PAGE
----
Do we have a plan for Energy?
Many of us take for granted that there will be electricity when we flick the switch, or petrol at the filling station - though we grumble at the cost. Behind the balance between energy supply and demand lies a complex set of relationships between companies and governments that reaches around the globe.
Keeping those relationships working at times of growth in some parts of the world, and austerity in others, is difficult. Compounding this difficulty is the aim of replacing some of the traditional supplies from coal, oil and gas with renewables such as wind, solar and biofuels that have lower greenhouse gas emissions.
Participants in the Warwick Global Energy MBA, which has just welcomed its fourth intake, will tackle these issues during a week-long session at the Warwick campus next week. Led by David Elmes, Head of the Global Energy Group at WBS and Gill Owen, an Associate Fellow of WBS based at University College London, managers from across the energy industry will assess how the relationship is holding up between industry and governments across the world.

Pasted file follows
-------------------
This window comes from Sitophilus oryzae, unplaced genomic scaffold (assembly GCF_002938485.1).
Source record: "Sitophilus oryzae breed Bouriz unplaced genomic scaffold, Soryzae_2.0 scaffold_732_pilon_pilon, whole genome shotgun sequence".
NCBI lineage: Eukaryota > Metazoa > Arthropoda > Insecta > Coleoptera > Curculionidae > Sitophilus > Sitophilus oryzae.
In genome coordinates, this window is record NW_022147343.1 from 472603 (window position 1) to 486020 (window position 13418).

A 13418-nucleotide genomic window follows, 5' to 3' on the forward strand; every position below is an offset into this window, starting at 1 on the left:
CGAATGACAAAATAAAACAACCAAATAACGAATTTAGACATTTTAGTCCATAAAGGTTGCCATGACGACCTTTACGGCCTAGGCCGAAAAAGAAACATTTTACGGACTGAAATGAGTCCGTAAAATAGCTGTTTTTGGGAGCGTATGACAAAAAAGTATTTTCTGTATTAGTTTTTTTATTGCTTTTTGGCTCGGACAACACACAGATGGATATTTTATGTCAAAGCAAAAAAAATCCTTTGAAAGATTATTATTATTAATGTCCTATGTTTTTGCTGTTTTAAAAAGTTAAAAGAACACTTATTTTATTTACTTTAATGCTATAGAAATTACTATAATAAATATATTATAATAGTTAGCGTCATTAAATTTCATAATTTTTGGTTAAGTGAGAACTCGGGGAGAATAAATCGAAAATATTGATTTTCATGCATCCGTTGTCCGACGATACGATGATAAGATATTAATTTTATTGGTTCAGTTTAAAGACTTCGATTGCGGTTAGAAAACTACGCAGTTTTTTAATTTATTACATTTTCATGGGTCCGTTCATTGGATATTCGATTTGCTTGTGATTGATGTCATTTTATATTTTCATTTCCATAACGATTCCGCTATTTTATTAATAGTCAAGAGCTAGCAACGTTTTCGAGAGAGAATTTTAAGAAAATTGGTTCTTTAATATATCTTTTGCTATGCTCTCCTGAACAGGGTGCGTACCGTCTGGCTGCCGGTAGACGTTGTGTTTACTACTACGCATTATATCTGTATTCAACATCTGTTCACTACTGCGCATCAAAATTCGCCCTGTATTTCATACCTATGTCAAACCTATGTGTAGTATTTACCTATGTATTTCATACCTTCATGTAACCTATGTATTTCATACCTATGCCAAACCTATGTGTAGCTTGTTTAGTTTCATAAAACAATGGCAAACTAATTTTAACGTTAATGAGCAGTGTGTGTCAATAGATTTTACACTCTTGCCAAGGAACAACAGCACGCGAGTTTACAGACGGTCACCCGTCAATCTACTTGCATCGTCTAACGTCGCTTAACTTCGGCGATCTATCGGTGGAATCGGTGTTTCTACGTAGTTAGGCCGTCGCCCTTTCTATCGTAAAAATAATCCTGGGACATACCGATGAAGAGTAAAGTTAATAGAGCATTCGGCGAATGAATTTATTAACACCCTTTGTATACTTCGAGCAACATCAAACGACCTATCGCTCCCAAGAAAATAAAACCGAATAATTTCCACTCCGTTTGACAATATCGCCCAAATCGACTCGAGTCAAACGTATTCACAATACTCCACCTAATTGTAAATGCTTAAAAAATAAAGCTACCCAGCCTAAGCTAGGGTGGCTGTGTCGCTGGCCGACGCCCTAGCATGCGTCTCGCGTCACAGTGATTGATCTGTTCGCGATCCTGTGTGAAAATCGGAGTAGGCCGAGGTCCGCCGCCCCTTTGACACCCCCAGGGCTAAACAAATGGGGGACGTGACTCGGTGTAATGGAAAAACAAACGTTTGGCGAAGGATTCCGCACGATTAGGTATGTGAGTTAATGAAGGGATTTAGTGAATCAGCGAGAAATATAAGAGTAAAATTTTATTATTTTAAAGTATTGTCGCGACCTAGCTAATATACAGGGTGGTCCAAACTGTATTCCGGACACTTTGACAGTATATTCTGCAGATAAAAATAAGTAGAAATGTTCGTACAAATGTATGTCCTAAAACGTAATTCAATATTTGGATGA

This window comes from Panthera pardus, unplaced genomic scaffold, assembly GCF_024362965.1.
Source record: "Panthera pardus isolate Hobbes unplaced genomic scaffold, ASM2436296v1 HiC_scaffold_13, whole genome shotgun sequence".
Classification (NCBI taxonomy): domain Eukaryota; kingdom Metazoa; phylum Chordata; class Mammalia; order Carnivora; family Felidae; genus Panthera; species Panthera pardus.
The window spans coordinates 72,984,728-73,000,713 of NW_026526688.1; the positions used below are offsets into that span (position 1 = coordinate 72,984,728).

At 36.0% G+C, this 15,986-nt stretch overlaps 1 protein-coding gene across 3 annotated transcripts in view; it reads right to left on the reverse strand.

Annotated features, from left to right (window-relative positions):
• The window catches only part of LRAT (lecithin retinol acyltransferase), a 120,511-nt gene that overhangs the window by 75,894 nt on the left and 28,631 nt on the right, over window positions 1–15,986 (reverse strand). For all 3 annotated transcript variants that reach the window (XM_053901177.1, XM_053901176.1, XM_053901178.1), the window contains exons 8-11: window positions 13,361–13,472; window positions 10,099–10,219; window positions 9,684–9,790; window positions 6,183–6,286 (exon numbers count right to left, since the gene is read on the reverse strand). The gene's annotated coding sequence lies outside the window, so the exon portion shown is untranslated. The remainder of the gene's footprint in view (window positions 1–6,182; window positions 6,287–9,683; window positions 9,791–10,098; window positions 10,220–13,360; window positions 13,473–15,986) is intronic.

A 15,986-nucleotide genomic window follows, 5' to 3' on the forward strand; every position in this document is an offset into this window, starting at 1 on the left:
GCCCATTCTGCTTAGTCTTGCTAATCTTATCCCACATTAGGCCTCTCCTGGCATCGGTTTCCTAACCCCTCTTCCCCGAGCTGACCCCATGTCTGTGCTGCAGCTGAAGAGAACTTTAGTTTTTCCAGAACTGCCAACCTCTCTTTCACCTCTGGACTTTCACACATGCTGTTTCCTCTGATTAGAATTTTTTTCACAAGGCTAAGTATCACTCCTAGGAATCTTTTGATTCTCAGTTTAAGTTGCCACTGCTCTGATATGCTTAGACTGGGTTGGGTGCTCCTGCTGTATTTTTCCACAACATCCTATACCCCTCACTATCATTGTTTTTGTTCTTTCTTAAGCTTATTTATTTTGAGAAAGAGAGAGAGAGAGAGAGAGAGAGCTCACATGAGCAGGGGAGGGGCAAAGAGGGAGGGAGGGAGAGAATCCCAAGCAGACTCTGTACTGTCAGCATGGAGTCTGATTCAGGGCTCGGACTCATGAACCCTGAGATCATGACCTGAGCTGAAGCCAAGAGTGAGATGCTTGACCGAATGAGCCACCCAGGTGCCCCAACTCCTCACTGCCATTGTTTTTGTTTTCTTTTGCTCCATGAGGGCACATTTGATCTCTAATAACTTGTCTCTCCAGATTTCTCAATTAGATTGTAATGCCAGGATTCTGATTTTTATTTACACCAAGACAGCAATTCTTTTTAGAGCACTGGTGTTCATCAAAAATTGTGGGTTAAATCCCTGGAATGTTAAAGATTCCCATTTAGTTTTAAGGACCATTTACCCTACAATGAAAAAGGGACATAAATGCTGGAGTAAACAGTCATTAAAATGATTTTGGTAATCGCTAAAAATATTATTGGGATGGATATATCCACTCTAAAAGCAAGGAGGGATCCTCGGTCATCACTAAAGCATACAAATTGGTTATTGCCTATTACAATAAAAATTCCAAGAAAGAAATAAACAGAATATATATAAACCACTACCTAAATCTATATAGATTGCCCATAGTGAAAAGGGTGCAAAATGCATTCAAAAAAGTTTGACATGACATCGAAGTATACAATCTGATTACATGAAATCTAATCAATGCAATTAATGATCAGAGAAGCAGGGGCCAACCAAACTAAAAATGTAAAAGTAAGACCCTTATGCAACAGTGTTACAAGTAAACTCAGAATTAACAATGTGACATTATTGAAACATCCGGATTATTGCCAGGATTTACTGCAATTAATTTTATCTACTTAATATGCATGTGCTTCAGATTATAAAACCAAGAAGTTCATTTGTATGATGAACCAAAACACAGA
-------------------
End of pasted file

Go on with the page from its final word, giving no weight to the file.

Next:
Joan MacNaughton, Senior Vice President Power & Environmental Policies at Alstom and President of the Energy Institute, will review the different policies adopted by countries across the world and discuss which ones are working, at an open lecture on Wednesday 23 May.
At other times the group will hear from experts invited to WBS from around the globe - to explain how Mexico manages its oil industry, how Spain viewed privatisation of its power industry, and how Russia balances its domestic energy industry with its activities abroad.
"We will also look at the UK, which is making a difficult transition from privatising its energy companies and letting market competition find the best way, to a greater role for Government in defining the path," comments David Elmes. "Speakers will discuss how companies such as RWE, E.On and BP view their relationships with government, seeking to balance policy aims with providing the affordable energy we all expect."
The presentation by keynote speaker Joan MacNaughton is free to attend, but pre-registration is essential, by emailing firstname.lastname@example.org.